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Blog reposted from the Data Stewards Network Medium.

Data is everywhere, but many innovative data-driven methods and tools have not yet been leveraged by the philanthropic sector. How can philanthropies use data to prioritize investments, shift from addressing symptoms to root causes, and understand community experiences?

On February 6th, 2024, The GovLab and Paul Ramsay Foundation participated in Philanthropy Australia’s webinar, “Accelerating Data-Driven Innovation Across the Grant Making Cycle,” which explored how innovative uses of data can address these questions and transform grant making processes. The webinar included in-depth discussions on the growing potential for data across philanthropic processes as well as the launch of DATA4Philanthropy.net—a new platform that aims to build a community of practice around data for philanthropy. A summary of these conversations is outlined below. 

Event Summary

The webinar began with opening words from Jack Heath AM (CEO of Philanthropy Australia) on the importance of data in addressing today’s complex problems. Jack emphasized the need for new tools and information to make data-informed decisions in this dynamic landscape. 

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His statement was followed by opening remarks from Kai Graylee (Head of Innovation and Integration at the Paul Ramsay Foundation) who provided context about Paul Ramsay Foundation’s collaboration with The GovLab. Kai explained that there were many questions that could not be answered using existing data and saw a need for new data sources from across different sectors.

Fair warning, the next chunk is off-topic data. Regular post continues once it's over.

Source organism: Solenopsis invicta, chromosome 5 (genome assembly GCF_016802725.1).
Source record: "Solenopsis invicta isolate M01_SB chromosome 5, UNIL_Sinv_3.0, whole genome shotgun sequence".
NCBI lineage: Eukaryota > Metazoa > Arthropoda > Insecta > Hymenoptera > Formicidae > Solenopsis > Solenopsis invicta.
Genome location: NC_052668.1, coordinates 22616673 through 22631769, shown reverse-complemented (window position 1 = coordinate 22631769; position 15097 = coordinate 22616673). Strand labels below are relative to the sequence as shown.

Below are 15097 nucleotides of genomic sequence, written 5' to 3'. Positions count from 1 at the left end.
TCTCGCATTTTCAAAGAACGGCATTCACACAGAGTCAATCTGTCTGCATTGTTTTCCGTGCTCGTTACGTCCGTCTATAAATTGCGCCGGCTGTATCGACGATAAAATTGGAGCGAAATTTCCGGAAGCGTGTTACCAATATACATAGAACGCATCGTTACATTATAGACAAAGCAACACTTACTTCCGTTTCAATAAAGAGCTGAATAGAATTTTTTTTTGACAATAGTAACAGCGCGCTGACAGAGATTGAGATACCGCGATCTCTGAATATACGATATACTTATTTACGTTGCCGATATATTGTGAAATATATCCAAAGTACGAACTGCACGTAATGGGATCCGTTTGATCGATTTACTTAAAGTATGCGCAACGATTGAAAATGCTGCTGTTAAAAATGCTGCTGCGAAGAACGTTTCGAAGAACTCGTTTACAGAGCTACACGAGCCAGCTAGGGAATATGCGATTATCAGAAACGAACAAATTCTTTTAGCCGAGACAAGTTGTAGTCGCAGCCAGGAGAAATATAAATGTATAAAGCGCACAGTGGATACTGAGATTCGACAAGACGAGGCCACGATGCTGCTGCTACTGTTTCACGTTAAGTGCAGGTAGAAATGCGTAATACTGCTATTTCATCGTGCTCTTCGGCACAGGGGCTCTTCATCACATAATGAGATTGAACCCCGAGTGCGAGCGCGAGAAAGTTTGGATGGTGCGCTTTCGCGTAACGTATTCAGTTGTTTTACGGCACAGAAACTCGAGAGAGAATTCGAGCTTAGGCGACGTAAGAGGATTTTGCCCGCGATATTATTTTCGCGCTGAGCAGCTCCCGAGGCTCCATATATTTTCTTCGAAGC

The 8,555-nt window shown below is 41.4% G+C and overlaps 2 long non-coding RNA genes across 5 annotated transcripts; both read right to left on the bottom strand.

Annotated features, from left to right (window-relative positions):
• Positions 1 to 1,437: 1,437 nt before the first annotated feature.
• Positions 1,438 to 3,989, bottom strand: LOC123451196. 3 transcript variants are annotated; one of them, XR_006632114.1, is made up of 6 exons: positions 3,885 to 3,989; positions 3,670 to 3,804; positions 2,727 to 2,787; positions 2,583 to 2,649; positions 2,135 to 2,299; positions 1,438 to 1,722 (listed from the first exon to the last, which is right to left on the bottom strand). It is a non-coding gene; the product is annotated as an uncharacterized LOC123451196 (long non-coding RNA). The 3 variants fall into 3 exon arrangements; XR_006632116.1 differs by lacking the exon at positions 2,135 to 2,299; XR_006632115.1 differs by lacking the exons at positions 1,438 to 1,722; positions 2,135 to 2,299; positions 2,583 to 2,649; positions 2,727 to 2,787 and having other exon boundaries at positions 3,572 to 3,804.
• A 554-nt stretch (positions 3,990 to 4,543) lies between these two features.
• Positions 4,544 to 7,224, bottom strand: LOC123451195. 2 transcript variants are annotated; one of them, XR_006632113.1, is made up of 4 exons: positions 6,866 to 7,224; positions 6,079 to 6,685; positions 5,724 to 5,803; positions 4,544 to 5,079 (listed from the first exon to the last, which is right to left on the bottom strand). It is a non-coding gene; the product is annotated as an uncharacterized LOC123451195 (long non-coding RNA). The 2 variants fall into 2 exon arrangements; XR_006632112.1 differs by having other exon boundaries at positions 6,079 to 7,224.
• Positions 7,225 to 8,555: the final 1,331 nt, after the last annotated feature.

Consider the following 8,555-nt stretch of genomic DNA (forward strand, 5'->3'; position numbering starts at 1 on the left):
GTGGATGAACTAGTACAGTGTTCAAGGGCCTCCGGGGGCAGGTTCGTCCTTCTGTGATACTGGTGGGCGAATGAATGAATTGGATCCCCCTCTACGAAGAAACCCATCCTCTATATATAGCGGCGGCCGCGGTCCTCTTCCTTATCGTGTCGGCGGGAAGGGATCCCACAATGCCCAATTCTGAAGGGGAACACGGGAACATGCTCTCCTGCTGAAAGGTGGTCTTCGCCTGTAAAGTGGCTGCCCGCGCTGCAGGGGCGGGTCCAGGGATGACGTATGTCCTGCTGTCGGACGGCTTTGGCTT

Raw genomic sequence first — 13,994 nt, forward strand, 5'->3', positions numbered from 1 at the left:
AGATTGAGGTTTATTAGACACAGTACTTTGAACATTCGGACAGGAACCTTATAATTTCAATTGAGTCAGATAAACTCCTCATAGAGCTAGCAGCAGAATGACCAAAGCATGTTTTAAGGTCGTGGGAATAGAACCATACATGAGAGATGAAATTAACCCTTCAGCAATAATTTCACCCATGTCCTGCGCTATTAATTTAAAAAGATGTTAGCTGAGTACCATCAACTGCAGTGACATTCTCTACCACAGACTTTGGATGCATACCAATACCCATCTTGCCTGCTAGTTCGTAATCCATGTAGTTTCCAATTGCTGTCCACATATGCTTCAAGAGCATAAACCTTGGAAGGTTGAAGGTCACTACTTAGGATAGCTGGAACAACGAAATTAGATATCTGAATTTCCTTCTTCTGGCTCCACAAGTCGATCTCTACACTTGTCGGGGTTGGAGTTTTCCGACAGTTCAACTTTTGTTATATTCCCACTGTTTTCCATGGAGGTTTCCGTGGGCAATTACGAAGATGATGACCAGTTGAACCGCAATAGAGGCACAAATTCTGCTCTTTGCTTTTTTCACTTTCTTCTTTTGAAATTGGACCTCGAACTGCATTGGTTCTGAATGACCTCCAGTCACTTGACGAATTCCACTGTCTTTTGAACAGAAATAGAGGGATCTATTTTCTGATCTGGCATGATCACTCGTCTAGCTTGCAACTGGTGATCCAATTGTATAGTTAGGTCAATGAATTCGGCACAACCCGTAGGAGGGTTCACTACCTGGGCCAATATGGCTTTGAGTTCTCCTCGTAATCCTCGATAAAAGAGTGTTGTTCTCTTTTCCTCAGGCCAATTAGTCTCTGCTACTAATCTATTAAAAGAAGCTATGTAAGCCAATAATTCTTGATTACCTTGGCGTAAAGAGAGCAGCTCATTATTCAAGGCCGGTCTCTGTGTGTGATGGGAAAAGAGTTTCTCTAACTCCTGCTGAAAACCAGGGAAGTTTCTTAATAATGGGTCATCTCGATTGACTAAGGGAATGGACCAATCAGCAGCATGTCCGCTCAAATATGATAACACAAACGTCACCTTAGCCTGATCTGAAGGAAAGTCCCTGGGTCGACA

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Next, Stefaan G. Verhulst (Co-Founder and Chief R&D at The GovLab) and Hannah Chafetz (Research Fellow at The GovLab) presented a summary of the DATA4Philanthropy.net, focusing on its four main functions:

  1. Demystifying Data and Methods: DATA4Philanthropy features primers on innovative methods using data and how those methods could be combined throughout the entire grant making process. The platform currently features primers on Participatory Sourcing of QuestionsDigital Ethnography, Living Evidence and Visualization, and Futures Studies, but the intent is to expand these in 2024. 

  2. Featuring Case Studies: DATA4Philanthropy includes tangible case studies on how these methods have been applied within the philanthropic and social sectors, including how they were used, outcomes, and key learnings from the process. 

  3. Curating Insights and Recent Developments: The platform provides the latest resources around innovative uses of data for philanthropy and upcoming learning events from across the Australian and global philanthropic community. 

  4. Building Community: DATA4Philanthropy is building a growing network of philanthropic data leaders. Philanthropists interested in learning more about the initiative can join by filling out the form on data4philanthropy.net/join.

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Following the presentation, Robert McLean AM (Author of Bulletproof Problem Solving and The Imperfectionists) moderated a panel discussion with Professor Sally Cripps (Co-Director, Human Technology Institute, University of Technology Sydney), John Sukkar (Executive Leader, Technology and Innovation Minderoo Foundation), and Stefaan, discussing how data is being used their work and reflecting on the methods included in DATA4Philanthropy.